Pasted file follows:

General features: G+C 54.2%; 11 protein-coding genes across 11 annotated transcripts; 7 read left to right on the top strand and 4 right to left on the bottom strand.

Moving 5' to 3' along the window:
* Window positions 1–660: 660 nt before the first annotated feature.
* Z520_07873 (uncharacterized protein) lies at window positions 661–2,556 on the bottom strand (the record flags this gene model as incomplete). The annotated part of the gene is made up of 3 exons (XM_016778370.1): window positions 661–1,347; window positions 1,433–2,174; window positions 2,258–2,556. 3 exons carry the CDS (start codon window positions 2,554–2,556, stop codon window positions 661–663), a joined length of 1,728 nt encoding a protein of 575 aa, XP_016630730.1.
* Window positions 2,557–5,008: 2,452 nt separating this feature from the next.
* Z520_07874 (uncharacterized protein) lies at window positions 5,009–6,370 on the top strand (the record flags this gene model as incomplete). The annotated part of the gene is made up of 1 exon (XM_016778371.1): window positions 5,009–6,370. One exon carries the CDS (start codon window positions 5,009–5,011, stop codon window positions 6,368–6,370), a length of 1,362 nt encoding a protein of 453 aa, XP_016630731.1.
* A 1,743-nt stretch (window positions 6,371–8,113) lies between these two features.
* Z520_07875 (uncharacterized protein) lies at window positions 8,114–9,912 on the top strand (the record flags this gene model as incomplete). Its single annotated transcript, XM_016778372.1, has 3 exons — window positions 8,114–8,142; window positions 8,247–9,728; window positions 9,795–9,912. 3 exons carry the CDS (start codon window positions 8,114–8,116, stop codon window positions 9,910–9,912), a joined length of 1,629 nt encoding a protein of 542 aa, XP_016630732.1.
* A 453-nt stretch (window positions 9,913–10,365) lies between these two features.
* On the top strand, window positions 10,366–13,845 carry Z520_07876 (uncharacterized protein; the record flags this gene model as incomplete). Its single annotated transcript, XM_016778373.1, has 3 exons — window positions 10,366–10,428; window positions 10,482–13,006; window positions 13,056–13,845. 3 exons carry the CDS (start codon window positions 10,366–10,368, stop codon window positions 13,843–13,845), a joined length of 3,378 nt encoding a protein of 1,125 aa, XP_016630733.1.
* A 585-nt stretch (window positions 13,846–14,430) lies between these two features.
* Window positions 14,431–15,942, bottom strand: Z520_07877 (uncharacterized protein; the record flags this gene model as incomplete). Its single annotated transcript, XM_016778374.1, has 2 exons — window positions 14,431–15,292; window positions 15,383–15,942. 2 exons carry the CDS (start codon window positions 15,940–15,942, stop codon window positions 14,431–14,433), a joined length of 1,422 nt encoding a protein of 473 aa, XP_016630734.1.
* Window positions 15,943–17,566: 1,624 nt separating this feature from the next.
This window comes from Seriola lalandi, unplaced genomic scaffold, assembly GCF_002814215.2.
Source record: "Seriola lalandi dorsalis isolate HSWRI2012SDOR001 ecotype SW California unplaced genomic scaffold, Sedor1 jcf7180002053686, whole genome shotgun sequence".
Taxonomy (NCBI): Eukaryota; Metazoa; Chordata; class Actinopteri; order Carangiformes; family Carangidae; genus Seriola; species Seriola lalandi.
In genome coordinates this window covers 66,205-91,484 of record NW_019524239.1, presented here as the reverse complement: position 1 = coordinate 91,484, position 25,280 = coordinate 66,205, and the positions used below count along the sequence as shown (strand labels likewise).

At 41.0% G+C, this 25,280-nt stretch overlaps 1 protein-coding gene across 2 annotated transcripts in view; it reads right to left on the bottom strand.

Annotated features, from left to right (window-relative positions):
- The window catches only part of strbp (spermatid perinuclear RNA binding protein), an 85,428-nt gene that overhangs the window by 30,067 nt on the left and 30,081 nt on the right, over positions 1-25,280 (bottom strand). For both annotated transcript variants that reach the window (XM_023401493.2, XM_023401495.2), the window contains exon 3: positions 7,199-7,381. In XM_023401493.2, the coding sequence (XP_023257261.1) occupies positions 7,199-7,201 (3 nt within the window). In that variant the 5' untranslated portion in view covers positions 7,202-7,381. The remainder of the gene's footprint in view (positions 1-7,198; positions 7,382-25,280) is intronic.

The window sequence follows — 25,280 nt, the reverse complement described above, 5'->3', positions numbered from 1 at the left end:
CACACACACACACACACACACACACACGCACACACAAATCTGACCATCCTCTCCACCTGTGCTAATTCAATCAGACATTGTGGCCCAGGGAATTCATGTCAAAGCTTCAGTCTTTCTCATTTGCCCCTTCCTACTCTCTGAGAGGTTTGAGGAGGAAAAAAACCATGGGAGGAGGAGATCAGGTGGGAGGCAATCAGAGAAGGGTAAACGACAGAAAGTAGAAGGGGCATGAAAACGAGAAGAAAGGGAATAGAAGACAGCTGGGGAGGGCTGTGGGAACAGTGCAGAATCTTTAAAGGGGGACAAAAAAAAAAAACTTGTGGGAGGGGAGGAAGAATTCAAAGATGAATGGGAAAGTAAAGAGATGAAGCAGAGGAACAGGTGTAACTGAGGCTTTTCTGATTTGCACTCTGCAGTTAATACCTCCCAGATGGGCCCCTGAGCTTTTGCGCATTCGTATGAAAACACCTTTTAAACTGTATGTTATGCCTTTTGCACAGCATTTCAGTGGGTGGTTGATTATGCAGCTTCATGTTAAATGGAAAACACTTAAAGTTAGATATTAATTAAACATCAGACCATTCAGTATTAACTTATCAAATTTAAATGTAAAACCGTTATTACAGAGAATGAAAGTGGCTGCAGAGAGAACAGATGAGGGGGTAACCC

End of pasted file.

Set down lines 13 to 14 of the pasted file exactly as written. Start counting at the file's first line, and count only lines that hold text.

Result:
* Window positions 15,943–17,566: 1,624 nt separating this feature from the next.
This window comes from Seriola lalandi, unplaced genomic scaffold, assembly GCF_002814215.2.